This week’s podcast is worth listening to, just for the entertainment value of hearing a listener say he doesn’t listen to many of the podcasts because I “speak too slowly as if you are a grade school teacher teaching remedial students” and that “Words or ideas that are so basically common knowledge of this sport need no explanation. For example, if one of your listeners doesn’t know what a tippet is, they should look it up elsewhere and not waste the other listeners’ time with a long, slooow, and overdrawn explanation.”
So take that, you dummies! Use Google and don’t bother me with your basic questions. Are you bothered by this? Or do you have a different opinion? If so, please listen to the podcast and then come back to this post to air your comments. If I’m boring you, I want to hear about it.
Oh, yeah, and my long overdrawn explanations this week cover right-angle nymph rigs, rotary vises, lines for bonefish, year-class dominance in trout, why there is no magic fly for a hatch, tying the Surf Candy, and much more. And the main event is an interview with Adam MacNamara, manager of the Orvis retail store in Portland Oregon and longtime steelhead angler and guide. And you’ll never guess what we talk about. . . .
If you don’t see the “Play” button above, click here to listen.
61 thoughts on “Podcast: Steelhead Tips with Adam MacNamara”
I like the long, slow explanations, and I think Tom’s patience with noobies is commendable. Orvis in general and Tom specifically have a long list of quality books for sale on fly fishing, but Tom is never condescending or impatient with those who refuse to read anything that isn’t free on the Internet.
That said, Tom, I’d love to hear more in depth topics on the podcast, such as the show with Joe Humphries or the recent one on soaking worms, er, I mean fishing in cooler conditions.
I have to agree with ChrisinVA. What’s makes this such a great podcast is that it is a resource for both the amateurs as well as initiated. I think driving listeners to “figure it out for themselves” via the Google machine would be a disservice, especially for the younger / less experienced listeners.
Thankfully for Scott there is a fast-forward button!
I think if you take out the long, you’ll begin to assume too much and may skip learning opportunities for people. Just because it’s simple for some people doesn’t mean it’s simple for others. Now, by no means is this coming from a critic on Broadway, but I started learning fly fishing from your beginners guide and continue reading your books five years later.
I suppose what I’m trying to say is Tom is an incredible teacher who has educated tens of thousands of fly fishers from beginners to advanced, and I believe his teachings are on point. Teach the way you’re comfortable and people will continue to learn.
As far as the podcast vs. book, obviously the books are much more detailed and better for learning. However, I listen to the podcasts at work when I can’t be reading a book or out on the water and love the opportunity to learn fly fishing all day!
Thanks for all you do, would love to hear some more speculations on Midwestern fly fishing for trout and Steelhead for us MinnesOOtans who can’t make it to the coasts every year.
I don’t have a problem with the detail that some consider remedial. If it is something I “THINK” I already know, I just increase the podcast playback speed. However, I usually end up slowing it back down because there is almost always something in the answer that is new.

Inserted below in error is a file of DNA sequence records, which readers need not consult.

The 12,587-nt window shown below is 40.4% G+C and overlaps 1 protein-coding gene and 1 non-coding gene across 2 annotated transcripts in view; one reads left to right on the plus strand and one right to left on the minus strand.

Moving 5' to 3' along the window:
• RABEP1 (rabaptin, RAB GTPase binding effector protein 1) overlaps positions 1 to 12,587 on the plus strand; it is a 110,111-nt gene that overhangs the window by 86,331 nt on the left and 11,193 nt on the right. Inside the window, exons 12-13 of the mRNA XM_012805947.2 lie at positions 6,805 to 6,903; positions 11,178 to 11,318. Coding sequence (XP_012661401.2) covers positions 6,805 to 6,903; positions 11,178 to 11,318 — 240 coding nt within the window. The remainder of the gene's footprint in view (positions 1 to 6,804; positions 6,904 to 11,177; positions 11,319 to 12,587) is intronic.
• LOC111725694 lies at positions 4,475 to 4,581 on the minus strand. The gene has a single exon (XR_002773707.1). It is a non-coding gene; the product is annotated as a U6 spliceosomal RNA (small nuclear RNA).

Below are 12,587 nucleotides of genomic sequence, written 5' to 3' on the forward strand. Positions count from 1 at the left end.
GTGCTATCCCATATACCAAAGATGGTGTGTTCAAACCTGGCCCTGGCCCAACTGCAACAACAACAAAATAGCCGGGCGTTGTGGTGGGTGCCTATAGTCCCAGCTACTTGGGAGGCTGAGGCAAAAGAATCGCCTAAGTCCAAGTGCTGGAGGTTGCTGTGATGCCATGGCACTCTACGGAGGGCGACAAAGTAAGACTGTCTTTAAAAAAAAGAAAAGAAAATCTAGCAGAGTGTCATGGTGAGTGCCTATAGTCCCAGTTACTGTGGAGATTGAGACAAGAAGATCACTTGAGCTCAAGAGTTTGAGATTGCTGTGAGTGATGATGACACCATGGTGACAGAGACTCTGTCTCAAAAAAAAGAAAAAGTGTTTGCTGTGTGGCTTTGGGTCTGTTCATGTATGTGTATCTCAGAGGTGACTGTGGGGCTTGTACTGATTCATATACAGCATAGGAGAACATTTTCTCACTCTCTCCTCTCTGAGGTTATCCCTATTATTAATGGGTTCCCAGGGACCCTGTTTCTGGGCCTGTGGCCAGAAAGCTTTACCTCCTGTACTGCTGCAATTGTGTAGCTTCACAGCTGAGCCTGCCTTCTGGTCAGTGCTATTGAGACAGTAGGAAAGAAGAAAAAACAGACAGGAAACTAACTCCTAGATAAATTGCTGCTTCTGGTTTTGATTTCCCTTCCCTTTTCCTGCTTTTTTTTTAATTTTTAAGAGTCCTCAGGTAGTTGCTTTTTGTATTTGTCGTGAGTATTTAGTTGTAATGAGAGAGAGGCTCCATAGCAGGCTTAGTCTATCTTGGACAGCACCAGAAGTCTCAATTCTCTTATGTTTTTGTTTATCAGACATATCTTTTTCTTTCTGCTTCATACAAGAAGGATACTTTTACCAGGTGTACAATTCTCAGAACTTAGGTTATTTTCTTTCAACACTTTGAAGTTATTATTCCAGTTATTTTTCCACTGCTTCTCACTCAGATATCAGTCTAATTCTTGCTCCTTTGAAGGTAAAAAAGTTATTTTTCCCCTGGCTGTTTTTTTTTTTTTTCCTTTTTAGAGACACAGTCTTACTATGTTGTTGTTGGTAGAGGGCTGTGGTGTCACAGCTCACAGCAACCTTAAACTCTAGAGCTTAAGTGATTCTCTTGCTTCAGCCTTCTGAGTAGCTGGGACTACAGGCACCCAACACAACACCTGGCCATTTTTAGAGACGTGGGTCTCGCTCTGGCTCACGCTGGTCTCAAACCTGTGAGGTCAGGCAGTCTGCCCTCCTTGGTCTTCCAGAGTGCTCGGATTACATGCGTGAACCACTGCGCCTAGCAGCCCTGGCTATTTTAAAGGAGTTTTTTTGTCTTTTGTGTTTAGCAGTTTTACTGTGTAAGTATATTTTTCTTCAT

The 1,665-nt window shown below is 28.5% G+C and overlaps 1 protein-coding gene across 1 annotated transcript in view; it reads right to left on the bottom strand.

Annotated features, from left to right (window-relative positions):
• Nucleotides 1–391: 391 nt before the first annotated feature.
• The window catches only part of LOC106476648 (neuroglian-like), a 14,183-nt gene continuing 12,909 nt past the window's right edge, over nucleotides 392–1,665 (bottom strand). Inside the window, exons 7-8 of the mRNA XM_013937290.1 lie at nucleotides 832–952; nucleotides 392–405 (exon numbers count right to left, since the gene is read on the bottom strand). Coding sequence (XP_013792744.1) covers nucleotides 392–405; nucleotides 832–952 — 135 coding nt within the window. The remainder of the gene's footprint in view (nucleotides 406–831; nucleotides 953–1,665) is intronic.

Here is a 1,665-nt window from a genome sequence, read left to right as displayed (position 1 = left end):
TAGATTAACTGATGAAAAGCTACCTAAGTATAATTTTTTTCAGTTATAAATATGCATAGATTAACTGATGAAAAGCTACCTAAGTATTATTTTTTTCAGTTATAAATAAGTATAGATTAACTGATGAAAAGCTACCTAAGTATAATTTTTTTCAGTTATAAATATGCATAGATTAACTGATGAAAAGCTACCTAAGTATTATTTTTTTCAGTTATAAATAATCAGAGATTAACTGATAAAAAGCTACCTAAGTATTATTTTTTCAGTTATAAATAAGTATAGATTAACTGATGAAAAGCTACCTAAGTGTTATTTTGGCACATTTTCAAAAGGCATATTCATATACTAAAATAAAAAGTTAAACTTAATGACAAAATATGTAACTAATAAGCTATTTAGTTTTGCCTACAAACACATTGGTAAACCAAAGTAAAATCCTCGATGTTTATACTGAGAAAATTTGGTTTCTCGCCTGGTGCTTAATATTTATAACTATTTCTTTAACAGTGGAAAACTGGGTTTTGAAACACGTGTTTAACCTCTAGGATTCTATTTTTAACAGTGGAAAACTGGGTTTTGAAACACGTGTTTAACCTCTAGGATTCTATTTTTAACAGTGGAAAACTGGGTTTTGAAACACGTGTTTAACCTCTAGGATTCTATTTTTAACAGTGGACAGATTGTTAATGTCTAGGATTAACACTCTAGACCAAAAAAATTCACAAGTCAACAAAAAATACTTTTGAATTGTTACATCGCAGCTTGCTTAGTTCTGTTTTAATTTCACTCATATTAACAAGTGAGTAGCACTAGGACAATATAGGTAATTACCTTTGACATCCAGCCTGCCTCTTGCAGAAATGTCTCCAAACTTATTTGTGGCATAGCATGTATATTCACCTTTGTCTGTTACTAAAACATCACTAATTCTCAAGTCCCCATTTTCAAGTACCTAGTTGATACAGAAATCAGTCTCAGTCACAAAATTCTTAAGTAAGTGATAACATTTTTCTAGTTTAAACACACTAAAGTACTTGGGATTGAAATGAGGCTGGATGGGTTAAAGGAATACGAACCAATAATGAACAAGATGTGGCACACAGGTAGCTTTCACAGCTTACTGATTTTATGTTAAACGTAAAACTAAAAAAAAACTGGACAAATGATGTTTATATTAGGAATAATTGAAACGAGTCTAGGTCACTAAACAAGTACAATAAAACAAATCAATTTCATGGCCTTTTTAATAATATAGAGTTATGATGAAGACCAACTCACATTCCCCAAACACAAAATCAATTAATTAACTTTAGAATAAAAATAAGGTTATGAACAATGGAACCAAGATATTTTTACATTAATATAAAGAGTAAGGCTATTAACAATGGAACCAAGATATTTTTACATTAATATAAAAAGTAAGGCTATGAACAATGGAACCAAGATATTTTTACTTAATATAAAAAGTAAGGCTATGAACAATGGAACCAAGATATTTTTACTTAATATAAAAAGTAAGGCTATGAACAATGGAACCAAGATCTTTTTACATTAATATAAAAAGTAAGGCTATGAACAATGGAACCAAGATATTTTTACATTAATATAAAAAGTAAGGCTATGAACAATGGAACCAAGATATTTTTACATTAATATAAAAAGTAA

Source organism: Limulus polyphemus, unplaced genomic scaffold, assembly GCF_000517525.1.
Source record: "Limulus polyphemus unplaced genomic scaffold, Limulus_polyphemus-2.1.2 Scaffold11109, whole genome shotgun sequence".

Thanks for all your thoughtful feedback. I figured this was the case, but wanted to find out how other listeners feel. The podcast is really structured not by me, but by all of you listeners out there. The more feedback I can get, the better I can make the podcasts for you.
The listener lost all credibility as soon as he started calling himself an intellectual and tried to suggest you were being inconsistent with the “hare’s mask” question. Get outta here with that nonsense. This guy needs to go crawl back to his guild or whatever pretentious place he came from.
The reality is, if it weren’t for you and all the personal effort/care you pour into the podcast, myself and many others would have never have learned about this great sport. I’ve listened to almost every episode and it never gets old. I’m an avid listener to many other popular podcasts and I think you do a terrific job of always keeping it fresh, interactive and interesting. That’s a very difficult thing to do consistently…
Keep up the great work and we all appreciate it very much.
I think you do an excellent job gearing your podcasts to a wide range of listeners with varied levels of experience. Sure, it would be great if you could just tailor the podcast to the things I personally want to learn and avoid all those topics I already know about, but all that would likely result in is an audience of one.
I don’t think you speak too slowly when answering any questions, basic or Black Diamond. I believe you have a very clear and instructive style. Of course, not being an “intellectual” myself, perhaps I can just relate more to ” long, slow and overdrawn” explanations.
The podcasts are informative, entertaining and fun. Thank you and Orvis for putting in all the work to keep them coming.
As one of Tom’s more remedial students I appreciate the thorough explanations. I’ll echo the comments above and say even if it’s a topic I already know there is always something to be learned from a slightly different explanation. Never trust anyone that calls themselves an intellectual.
Haha! Poor old Scott. He seems he may well prefer the ramblings on pescatorial pursuits by William F Buckley. I forget where Scott is from…if you said. I just hope he’s not from New Hampshire!
Please keep talking about tippets and lines and hooks and leaders. It’s all good and very entertaining.
I have spent a lifetime of being a remedial student in many different areas. What’s wrong with that?